In Army of the Dead, It’s More on Style, And Less On Substance

You may want to set your expectations before watching Army of the Dead.

Zack Snyder’s Army of the Dead is an action movie disguised as a zombie movie, for better and for worse.

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Army of the Dead had the makings of being the next summer blockbuster. Zack Snyder was the director, a man who has and can deliver on the action. He’s also already done a zombie movie before with his positively received directorial debut Dawn of the Dead. The plot of a group of mercenaries infiltrating a zombie-infested Las Vegas to steal $200 million looked compelling. The movie also had the financial and marketing backing of Netflix behind it. What we got instead, sadly, does not meet those lofty expectations. Army of the Dead is no game-changer for the zombie genre, but a fun action movie that is best enjoyed with some friends and a bag of popcorn.

Dumb Fun

Army of the Dead movie review (2021) | Roger Ebert

As stated before, the plot of Army of the Dead looked interesting…on paper. Scott Ward (Dave Bautista) is tasked by shady businessman Tanaka (Hiroyuki Sanada) to gather a team and break into a vault in Las Vegas to steal $200 million before the government drops a nuclear bomb on the city. It looked like the movie was going to be Ocean’s Eleven meets zombie movie. But it’s nothing like that. The heist part of the movie falls flat and ends up becoming a generic been-there-done-that heist. You are not going to spend hours after the movie thinking about how the characters managed to break into the vault, because it’s not that complicated.

The zombies meanwhile prove more to be distractions rather than threats. The movie goes to great lengths to show the characters, some of whom do not have combat training, manage to get head shots most of the time even when they are using automatic weapons. It’s only when the alpha zombies show up is when the real danger lies.

The movie does try to give mentions to certain issues like the morality of isolating Las Vegas, the rights of refugees, and repairing broken father-daughter bonds, but there is little to no payoff with these storylines. The horror aspect of zombies is also barely used in this movie which is a shame since it made for one of the best scenes of the movie. It also tries to have some darkly comedic moments which do land, for the most part. Army of the Dead is straight-up dumb fun, a movie that cares more to show people blowing zombies up instead of giving a compelling story.

Satisfying Action, Most Of The Time

Army of the Dead' review: A new Zack Snyder zombie thriller - Los Angeles  Times

The action, for the most part, is pretty good. Zack Snyder delivers his trademark opening montage in this movie, which does a great job at showing how Las Vegas became ground zero and introducing some of the members of the crew. It’s satisfying to see the zombies get shot in the head and get decapitated in a manner of ways. The violence too is on-par for a movie like this. Army of the Dead isn’t a bloodbath, but the blood and guts that spill from the zombies and humans are enough to make some people wince. There’s a scene involving a human and a zombie tiger in the latter half of the movie that standouts out in a good way for its gory visuals.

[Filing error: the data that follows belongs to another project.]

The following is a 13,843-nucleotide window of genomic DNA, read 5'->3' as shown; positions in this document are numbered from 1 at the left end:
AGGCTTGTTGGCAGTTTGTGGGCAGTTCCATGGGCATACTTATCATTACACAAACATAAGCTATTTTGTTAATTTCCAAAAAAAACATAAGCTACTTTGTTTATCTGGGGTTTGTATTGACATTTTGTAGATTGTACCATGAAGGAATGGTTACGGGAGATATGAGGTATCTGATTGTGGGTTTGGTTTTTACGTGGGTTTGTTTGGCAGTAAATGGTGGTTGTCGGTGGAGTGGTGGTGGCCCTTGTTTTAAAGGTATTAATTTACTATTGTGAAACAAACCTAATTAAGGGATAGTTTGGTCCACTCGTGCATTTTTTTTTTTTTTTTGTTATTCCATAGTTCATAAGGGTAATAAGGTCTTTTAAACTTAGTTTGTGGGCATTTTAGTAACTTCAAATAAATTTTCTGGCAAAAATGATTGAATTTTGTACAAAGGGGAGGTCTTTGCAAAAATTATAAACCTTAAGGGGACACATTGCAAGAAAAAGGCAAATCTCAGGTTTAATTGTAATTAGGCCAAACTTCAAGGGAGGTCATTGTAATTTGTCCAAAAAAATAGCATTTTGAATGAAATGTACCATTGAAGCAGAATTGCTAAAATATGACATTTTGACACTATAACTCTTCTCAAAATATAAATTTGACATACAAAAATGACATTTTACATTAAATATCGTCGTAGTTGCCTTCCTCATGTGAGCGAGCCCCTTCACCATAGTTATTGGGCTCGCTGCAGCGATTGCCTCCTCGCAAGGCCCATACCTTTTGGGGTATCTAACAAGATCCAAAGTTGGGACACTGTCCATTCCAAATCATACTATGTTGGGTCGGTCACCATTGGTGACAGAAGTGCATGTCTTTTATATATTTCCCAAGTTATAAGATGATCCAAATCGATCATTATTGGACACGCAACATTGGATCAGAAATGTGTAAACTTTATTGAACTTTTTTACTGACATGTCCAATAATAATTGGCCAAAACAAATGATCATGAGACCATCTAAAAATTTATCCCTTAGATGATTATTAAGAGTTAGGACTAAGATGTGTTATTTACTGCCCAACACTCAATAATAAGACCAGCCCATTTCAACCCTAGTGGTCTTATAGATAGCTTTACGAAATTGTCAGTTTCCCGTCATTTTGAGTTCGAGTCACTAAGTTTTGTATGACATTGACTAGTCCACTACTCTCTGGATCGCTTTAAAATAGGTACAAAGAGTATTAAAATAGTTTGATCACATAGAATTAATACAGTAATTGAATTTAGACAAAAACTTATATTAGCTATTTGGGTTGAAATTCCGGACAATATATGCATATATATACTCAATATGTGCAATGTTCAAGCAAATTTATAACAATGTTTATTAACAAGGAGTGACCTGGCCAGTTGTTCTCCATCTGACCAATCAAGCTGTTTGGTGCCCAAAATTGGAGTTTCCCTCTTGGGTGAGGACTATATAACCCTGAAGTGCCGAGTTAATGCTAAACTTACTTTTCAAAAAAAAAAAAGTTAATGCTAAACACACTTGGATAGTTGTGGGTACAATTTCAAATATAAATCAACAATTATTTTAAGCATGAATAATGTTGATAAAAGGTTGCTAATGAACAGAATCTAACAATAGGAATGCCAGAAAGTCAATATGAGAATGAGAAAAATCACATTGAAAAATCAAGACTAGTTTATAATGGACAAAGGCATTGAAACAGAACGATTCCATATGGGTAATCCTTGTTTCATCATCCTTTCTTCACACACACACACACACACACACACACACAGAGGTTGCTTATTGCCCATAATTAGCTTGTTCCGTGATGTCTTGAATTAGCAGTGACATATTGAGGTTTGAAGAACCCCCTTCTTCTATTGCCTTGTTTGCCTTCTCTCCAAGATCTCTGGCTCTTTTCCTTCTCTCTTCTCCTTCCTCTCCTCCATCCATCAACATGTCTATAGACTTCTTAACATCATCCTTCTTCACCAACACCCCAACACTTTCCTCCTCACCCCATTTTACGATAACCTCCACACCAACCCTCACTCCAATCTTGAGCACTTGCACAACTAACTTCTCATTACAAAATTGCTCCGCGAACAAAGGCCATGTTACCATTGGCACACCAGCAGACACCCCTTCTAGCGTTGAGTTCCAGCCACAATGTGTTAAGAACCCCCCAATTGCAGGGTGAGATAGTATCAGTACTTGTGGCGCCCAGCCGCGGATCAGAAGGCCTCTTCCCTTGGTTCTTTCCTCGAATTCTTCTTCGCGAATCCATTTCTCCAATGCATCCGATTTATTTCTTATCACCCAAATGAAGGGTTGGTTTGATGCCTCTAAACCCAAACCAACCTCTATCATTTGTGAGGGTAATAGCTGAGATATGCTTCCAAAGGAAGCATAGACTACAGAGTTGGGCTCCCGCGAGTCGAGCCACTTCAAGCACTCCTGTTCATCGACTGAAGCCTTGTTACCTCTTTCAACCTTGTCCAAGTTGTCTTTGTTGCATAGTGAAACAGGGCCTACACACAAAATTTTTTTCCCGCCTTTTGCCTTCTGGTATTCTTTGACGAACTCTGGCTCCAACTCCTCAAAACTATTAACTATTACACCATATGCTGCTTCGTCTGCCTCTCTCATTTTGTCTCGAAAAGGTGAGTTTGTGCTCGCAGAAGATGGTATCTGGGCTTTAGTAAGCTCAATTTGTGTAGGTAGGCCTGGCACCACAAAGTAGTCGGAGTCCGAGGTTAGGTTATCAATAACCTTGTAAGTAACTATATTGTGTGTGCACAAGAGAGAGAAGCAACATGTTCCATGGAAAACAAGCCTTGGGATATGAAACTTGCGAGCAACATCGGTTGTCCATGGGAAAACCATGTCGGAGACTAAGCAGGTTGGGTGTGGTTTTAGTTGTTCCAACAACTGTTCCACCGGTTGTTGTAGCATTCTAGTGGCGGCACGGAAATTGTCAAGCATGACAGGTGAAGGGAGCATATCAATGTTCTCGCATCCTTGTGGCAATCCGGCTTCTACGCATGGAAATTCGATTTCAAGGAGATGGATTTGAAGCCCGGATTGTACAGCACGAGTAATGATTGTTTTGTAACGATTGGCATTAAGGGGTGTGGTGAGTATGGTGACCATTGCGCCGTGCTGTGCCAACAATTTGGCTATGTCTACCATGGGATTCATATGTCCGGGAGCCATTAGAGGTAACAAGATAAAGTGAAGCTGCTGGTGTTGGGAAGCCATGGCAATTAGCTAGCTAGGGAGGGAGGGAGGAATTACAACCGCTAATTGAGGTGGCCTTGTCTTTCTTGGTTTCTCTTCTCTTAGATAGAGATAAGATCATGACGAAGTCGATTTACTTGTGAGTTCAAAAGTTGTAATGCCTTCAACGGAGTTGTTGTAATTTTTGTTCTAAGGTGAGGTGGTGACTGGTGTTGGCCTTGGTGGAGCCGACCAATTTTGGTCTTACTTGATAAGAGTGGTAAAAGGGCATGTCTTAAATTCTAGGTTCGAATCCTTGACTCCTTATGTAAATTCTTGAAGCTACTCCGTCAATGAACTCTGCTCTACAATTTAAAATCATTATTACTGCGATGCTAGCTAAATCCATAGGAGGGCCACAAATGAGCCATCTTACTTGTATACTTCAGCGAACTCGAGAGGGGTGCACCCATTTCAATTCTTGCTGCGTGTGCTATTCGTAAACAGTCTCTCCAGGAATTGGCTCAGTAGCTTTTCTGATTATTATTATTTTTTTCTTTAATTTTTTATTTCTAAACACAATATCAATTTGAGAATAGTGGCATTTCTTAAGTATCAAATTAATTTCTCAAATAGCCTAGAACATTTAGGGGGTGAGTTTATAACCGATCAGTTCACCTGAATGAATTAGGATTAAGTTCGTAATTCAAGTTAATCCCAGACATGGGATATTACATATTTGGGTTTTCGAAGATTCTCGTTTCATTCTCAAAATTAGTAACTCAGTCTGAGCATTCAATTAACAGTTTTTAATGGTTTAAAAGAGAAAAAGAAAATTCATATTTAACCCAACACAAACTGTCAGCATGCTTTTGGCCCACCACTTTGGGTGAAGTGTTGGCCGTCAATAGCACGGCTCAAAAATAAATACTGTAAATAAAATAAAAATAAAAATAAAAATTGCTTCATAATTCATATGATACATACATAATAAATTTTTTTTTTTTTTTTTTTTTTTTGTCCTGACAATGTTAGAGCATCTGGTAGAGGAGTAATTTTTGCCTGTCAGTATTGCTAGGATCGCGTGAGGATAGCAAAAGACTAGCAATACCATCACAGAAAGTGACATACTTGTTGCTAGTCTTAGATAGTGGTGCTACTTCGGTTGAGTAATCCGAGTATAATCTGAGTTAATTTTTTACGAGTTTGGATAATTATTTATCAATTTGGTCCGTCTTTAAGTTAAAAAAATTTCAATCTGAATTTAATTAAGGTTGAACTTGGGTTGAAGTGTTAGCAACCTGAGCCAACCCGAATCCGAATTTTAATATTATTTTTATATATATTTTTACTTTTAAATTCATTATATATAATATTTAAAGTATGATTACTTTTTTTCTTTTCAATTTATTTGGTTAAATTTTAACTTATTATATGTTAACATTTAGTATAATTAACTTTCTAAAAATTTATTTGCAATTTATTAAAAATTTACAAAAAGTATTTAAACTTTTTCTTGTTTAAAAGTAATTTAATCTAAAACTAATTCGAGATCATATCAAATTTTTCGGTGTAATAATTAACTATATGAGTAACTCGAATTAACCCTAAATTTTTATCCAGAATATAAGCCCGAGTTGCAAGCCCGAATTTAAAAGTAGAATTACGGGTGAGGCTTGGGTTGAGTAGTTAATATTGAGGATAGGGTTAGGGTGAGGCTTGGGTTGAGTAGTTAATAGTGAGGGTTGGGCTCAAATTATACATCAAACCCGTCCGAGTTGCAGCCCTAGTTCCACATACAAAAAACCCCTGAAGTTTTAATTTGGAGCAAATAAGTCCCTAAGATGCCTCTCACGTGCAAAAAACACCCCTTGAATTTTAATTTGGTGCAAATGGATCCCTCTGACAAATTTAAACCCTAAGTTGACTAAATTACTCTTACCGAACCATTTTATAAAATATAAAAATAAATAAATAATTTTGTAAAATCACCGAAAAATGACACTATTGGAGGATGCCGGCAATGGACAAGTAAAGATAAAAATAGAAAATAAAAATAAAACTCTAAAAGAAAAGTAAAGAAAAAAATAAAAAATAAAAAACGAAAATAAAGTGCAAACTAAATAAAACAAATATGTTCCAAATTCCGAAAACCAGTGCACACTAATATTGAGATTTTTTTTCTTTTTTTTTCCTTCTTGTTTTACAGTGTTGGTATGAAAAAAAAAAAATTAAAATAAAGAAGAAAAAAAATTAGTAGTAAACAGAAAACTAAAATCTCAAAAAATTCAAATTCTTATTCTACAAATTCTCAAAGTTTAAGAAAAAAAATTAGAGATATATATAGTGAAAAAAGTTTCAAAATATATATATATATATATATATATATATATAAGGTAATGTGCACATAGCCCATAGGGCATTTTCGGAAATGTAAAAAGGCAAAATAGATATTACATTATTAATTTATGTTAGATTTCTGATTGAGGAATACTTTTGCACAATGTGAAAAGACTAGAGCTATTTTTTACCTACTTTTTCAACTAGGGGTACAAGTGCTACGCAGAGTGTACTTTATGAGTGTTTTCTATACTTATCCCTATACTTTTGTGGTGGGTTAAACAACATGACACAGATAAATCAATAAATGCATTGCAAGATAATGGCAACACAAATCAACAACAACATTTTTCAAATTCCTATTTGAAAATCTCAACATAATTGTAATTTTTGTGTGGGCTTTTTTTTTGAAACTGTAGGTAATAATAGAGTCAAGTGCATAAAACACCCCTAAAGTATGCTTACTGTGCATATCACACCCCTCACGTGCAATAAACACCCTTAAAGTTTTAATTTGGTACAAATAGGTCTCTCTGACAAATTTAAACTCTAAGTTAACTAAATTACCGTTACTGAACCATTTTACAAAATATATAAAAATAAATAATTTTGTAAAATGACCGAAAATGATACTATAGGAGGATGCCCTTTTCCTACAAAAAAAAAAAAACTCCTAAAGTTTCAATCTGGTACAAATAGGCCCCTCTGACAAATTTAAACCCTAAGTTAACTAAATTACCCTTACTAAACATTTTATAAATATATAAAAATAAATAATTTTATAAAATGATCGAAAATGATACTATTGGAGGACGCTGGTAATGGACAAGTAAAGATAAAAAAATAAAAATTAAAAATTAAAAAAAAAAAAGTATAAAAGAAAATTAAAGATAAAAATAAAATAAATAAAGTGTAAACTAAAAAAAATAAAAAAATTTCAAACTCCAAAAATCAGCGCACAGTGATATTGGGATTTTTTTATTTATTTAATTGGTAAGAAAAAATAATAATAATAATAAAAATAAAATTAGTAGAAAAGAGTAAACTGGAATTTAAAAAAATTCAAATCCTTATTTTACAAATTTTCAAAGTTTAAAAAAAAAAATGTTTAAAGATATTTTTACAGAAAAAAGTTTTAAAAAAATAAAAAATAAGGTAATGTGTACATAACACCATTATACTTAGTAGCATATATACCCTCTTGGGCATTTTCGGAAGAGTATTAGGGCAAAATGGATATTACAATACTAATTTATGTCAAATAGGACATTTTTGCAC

Too bad the movie isn’t a visual stunner, which is a shame considering Zack Snyder can deliver on the visuals. The majority of the movie’s color palette is 50 shades of brown. Yes, it is a destroyed Las Vegas, but it would have helped if there was more visual flair.

Cliché Characters

Army of the Dead Universe from Zack Snyder Set at Netflix with Prequel  Movie and Anime Series - Den of Geek

Even if a movie’s story is so-so, it can be saved with memorable and charismatic characters, but Army of the Dead does not have this. The characters we follow aren’t annoying, they’re just not memorable and can come off as cliché. You can already tell the faith of certain characters the moment you meet them. The only characters that do stand out are Tig Notaro’s Marianne Peters and Matthias Schweighöfer’s Dieter. Marianne Peters is a jaded helicopter pilot and Tig Notaro plays her to perfection and delivers the best laughs of the movie. Dieter, meanwhile, is a German lock breaker and the scaredy-cat of the group. He too manages to deliver some laughs but also show some character growth as well.

Credit has to be given to the filmmakers for creating a diverse group of zombies for the movie. You have your typical shambles, but there is also a zombie tiger and the alpha zombies. These zombies are quick, strong, smart, and the leaders of the group. Early on, it is established that the zombies have their own set of rules and “culture” they live by. It’s also nice how some of the zombies still have their Las Vegas costumes on such as when you see showgirl zombies. If ever there would be a sequel, expanding the zombie mythology would be a good place to start because Army of the Dead does not fully answer those questions.

Saturday Night Action Movie

Army of the Dead' Trailer: Zack Snyder's Netflix Zombie Franchise |  IndieWire

Army of the Dead is no 28 Days Later, not even 28 Weeks Later. It is an action movie through and through. Don’t go into this movie thinking that it’s going to be a genre-defining hit, because it is not. It’s less a heist movie and more Saturday night action movie. Dawn of the Dead is Zack Snyder’s better zombie movie, but at least Army of the Dead provides some fun popcorn entertainment. The action is where this movie shines, not with its characters or story. Just sit back, relax, and enjoy the ride, because everything else outside the ride is not that good.

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